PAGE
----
On a global level, research finds that people are less happy than before, a trend which could have a negative impact on consumer behavior.
In 2019, 64% of adults the world over reported that they were very happy or rather happy, a number that’s down from 2018 (70%), and much lower than in 2011 (77%). If we break this datum down by country, we find deep differences: in Canada and Australia, the percentage of self-declared happy adults is 86%; in China and the UK the figure is comparable (83%). But the number plummets to 47% for adults in Russia, 46% in Spain, and dips as low as 34% in Argentina. These data were published in the Ipsos Global Advisor Report The Global Happiness Study. What Makes People Happy Around the World, based on research carried out in 28 countries on five continents.
There are many primary sources of happiness, but the ones that emerge most clearly are immaterial and extra-economic factors: health and physical well-being (a primary source of happiness for 55% of adults around the world), relationships with their children and their partner (48% in both cases), and feeling that their life has meaning (47%). Yet economic aspects also play a prominent role, in particular as secondary sources of happiness. Having more money to spend, and personal financial situation are primary or secondary sources of happiness for respectively 84% and 83% of the adults surveyed in the study. Instead, respondents assign far less importance to their material possessions.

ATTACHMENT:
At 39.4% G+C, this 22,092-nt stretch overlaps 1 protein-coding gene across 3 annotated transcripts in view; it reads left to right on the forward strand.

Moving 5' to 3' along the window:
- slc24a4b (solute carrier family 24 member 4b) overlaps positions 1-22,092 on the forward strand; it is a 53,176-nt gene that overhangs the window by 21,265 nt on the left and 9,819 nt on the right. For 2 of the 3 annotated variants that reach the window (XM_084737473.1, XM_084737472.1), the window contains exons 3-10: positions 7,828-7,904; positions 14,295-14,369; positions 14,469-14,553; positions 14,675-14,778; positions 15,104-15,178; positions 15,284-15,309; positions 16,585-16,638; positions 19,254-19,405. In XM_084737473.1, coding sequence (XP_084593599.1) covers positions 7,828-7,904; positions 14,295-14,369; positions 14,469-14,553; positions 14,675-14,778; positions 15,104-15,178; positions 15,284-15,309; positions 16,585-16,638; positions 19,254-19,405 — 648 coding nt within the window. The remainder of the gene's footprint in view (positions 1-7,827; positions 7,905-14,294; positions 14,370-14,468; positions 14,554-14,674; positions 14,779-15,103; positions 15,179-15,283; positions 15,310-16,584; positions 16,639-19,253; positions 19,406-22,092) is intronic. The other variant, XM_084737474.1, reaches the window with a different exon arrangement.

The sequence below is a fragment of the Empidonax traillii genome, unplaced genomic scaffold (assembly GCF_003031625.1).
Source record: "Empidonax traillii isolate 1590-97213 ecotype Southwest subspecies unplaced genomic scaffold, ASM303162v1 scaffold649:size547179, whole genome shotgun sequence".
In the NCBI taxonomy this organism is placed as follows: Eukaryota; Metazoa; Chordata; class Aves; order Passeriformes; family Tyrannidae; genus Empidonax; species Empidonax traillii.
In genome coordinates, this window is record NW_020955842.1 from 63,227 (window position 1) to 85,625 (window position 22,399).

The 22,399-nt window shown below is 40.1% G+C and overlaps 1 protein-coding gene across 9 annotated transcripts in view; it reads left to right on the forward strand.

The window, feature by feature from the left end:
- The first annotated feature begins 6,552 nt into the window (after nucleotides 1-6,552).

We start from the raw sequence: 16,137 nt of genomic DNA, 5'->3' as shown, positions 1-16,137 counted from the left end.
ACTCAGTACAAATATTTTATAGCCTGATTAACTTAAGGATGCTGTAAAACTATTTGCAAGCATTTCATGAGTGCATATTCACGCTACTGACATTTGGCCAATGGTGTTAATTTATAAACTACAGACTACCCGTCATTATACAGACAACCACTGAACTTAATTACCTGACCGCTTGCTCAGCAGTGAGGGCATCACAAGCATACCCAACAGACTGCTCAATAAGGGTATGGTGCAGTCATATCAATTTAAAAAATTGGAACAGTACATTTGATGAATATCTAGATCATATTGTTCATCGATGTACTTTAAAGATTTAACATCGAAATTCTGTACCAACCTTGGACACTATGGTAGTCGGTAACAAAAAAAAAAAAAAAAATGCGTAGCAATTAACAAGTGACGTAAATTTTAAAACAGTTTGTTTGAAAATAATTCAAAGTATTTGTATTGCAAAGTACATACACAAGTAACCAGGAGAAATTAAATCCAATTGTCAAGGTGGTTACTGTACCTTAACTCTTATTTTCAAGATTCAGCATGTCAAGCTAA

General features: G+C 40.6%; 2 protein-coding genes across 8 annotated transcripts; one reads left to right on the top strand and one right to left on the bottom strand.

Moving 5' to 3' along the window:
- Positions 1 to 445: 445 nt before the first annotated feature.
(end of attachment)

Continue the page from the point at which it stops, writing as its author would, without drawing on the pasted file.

Bringing to bear the impact that the perception of happiness has on the economic and financial choices people make, the report draws a direct correlation between levels of happiness and consumer confidence. The happier people say they are, the more likely they are to show confidence and optimism as consumers. But here too there are notable differences that tie into geography. In various countries such as France, Belgium, and the UK, high levels of happiness do not translate into corresponding levels of consumer confidence. Vice versa, in emerging economies such as India and China (but in the US as well), levels of consumer confidence are very high, more than what we might expect if we only look at people’s perception of happiness.
The 2019 report includes social media for the first time as a potential source of happiness. Despite how ubiquitous these communication platforms are, no more than a quarter of the population in any given country considered social media as a primary source of happiness. (Turkey recorded the highest score on this item with 27%.) What’s more, only in certain emerging economies (such as China, India, and Turkey) the percentage tops the 50% mark of people who consider social media a potential source of happiness (primary or secondary).
With respect to 2011, the factors that people considered most important were how much free time they have (up 3 points overall) and moving to a different country (up 8%, from 36% to 44%), although this last item was the least often cited as a reason for happiness at a global level. In contrast, in the past eight years two other aspects lost ground: being a successful person, and the state of the economy (both down four points), likely a reflection of that fact that more time has passed since the major economic crisis in 2007-2008.
As far as Italy is concerned, only Spain recorded lower perceived levels of happiness. In fact, in the last eight years this figure dove by 16%, from 73% of Italians who said they were very happy or rather happy in 2011, to 57% today. Among the sources of happiness, worth noting is the importance that Italians attribute to having more money, which may be a reaction to the macro-economic challenges our country has been grappling with over the past decade.
Cosa rende felici le persone nel mondo